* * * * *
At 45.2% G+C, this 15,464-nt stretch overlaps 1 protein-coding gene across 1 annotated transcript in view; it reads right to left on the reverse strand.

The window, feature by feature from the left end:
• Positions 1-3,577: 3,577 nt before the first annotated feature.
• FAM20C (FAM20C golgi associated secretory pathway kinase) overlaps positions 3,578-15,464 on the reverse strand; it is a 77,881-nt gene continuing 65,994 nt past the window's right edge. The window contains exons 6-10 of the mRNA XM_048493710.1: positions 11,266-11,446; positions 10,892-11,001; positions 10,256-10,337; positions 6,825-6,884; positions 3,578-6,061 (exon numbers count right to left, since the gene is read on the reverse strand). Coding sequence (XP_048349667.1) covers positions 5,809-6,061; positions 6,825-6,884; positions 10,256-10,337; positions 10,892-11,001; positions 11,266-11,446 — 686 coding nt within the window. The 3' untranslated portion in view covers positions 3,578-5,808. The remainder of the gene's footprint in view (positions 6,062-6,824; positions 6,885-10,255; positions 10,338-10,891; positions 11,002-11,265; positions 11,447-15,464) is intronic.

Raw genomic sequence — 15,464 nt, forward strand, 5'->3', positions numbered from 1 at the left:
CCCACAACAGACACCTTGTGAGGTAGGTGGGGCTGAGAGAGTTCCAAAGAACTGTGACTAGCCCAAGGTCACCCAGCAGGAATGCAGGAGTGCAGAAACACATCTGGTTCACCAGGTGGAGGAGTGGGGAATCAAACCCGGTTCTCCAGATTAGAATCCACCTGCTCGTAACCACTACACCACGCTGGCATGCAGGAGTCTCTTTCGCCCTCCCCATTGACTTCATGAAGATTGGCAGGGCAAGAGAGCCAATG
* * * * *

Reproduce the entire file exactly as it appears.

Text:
At 45.2% G+C, this 15,464-nt stretch overlaps 1 protein-coding gene across 1 annotated transcript in view; it reads right to left on the reverse strand.

The window, feature by feature from the left end:
• Positions 1-3,577: 3,577 nt before the first annotated feature.
• FAM20C (FAM20C golgi associated secretory pathway kinase) overlaps positions 3,578-15,464 on the reverse strand; it is a 77,881-nt gene continuing 65,994 nt past the window's right edge. The window contains exons 6-10 of the mRNA XM_048493710.1: positions 11,266-11,446; positions 10,892-11,001; positions 10,256-10,337; positions 6,825-6,884; positions 3,578-6,061 (exon numbers count right to left, since the gene is read on the reverse strand). Coding sequence (XP_048349667.1) covers positions 5,809-6,061; positions 6,825-6,884; positions 10,256-10,337; positions 10,892-11,001; positions 11,266-11,446 — 686 coding nt within the window. The 3' untranslated portion in view covers positions 3,578-5,808. The remainder of the gene's footprint in view (positions 6,062-6,824; positions 6,885-10,255; positions 10,338-10,891; positions 11,002-11,265; positions 11,447-15,464) is intronic.

Raw genomic sequence — 15,464 nt, forward strand, 5'->3', positions numbered from 1 at the left:
CCCACAACAGACACCTTGTGAGGTAGGTGGGGCTGAGAGAGTTCCAAAGAACTGTGACTAGCCCAAGGTCACCCAGCAGGAATGCAGGAGTGCAGAAACACATCTGGTTCACCAGGTGGAGGAGTGGGGAATCAAACCCGGTTCTCCAGATTAGAATCCACCTGCTCGTAACCACTACACCACGCTGGCATGCAGGAGTCTCTTTCGCCCTCCCCATTGACTTCATGAAGATTGGCAGGGCAAGAGAGCCAATG